I don’t often swear online. It usually takes an immense act of stupidity from a Formula 1 driver to incite me to do so, and the last time I tried that, the Chief Whip told me off mere seconds later. So profanity, even mildly, in a blog post is very unusual, particularly when directed at our leader. Which is why I did my little rant about these burly Home Office types turning up at tube stations and conducting checks on people’s immigration status on my own blog.
This is the second Home Office show of disproportionate force in the last two weeks. First there were the “Go home” poster vans, described as “stupid and offensive” by Vince Cable. Now we have teams of Home Office officials turning up at tube stations and questioning people’s immigration status. Thing is, no matter how shifty I looked in the presence of authority, and I have a very irritating deferential instinct that makes me very self conscious in that situation, the evidence from the Independent suggests that I would be unlikely to be apprehended, because I’m white.
I wondered if there was any advice about what your rights were if you are stopped and, just as importantly, what you could do to help someone else in that situation. I found this by Ian Dunt on politics.co.uk which has useful links to the Home Office’s own guidelines. The basic premise is that they should only be stopping people they have reasonable grounds to suspect that they are immigration offenders. He says:
When you first see the UKBA presence do not do anything which raises suspicion. This is referred to as “having an adverse reaction to an immigration presence”. Doing so gives the officers reasonable suspicion.
Do not change the speed of your walking or suddenly change direction. Maintain a steady pace. Do not hang back from the barriers. Do not behave confrontationally or aggressively. Enter into the conversation willingly, and then state that you are aware of your rights and can walk away unless the officer can give a reason for having reasonable suspicion of your status.
Use your phone to film the entire encounter. Any officer who speaks to you must identify themselves verbally and by producing a warrant card. They must explain their reason for questioning you.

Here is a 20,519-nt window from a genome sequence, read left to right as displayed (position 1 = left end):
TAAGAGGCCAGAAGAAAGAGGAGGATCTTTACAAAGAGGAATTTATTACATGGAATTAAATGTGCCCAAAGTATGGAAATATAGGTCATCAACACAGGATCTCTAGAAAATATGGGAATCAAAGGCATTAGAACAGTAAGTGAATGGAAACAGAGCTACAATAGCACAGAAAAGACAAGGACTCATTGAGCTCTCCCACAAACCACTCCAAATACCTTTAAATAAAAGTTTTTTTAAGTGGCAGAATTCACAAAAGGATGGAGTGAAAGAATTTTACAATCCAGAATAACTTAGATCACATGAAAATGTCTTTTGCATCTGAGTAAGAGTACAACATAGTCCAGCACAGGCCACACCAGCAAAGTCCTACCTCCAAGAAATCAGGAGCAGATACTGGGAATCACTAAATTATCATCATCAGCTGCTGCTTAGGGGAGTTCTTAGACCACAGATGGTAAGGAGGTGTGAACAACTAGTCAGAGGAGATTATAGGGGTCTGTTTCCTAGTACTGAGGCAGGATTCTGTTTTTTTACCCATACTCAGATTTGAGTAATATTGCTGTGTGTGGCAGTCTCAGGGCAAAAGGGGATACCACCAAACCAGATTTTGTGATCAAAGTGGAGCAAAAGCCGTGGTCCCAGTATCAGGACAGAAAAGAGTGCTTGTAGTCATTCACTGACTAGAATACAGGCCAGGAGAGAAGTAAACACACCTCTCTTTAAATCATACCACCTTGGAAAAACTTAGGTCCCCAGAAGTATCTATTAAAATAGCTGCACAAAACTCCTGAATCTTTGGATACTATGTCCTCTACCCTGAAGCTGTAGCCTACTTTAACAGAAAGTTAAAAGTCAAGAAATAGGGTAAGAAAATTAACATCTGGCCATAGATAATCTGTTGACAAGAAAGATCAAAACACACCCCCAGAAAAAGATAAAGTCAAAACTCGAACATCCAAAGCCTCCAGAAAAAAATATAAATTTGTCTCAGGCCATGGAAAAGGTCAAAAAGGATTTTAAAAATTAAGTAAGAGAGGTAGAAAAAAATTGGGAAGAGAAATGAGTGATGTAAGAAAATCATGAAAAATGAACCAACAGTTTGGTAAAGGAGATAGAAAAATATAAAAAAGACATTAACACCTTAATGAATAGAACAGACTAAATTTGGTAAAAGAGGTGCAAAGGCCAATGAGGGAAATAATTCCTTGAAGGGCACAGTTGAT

At this point ask them what gave them reasonable suspicion to have stopped you. They must tell you that you are not obliged to answer any questions. They must tell you that you are not under arrest and are free to leave at any time. If they fail to do any of these things, tell them.
Make sure you clearly record the identification number of the officer. Sometimes this will be covered up or not present – it’s a common tactic. Insist on knowing the number before you cooperate with the officer. If at any point you decide to leave they cannot pursue you unless they have sufficient basis to arrest you under paragraphs 17(1) & 16(2) of Schedule 2 or of the Immigration Act 1971, or if you satisfy section 28A of the Act.
If you are not being questioned – and if you are white and middle class that is very likely – you can still help. You can record everything. You can inform people of their rights when they are stopped by officers. You can take people’s contact details if they are stopped. If there is a case against them, a failure of protocol by the officer will be relevant. You can get a useful fact-sheet of your rights for printing out and handing to people here.
This is clearly quite useful information to have. I would suggest having a good read of Chapter 31 of the Home Office Enforcement Instructions and Guidance.
Obviously it goes without saying that if you are dealing with these people, you need to be polite, calm and assertive, but it’s always useful to be aware of people’s rights in these situations and to know what action to take if you see them being breached. If I were to see someone being treated unfairly, my sense of injustice would easily trump my instinctive deference.
* Caron Lindsay is Editor of Liberal Democrat Voice and blogs at Caron's Musings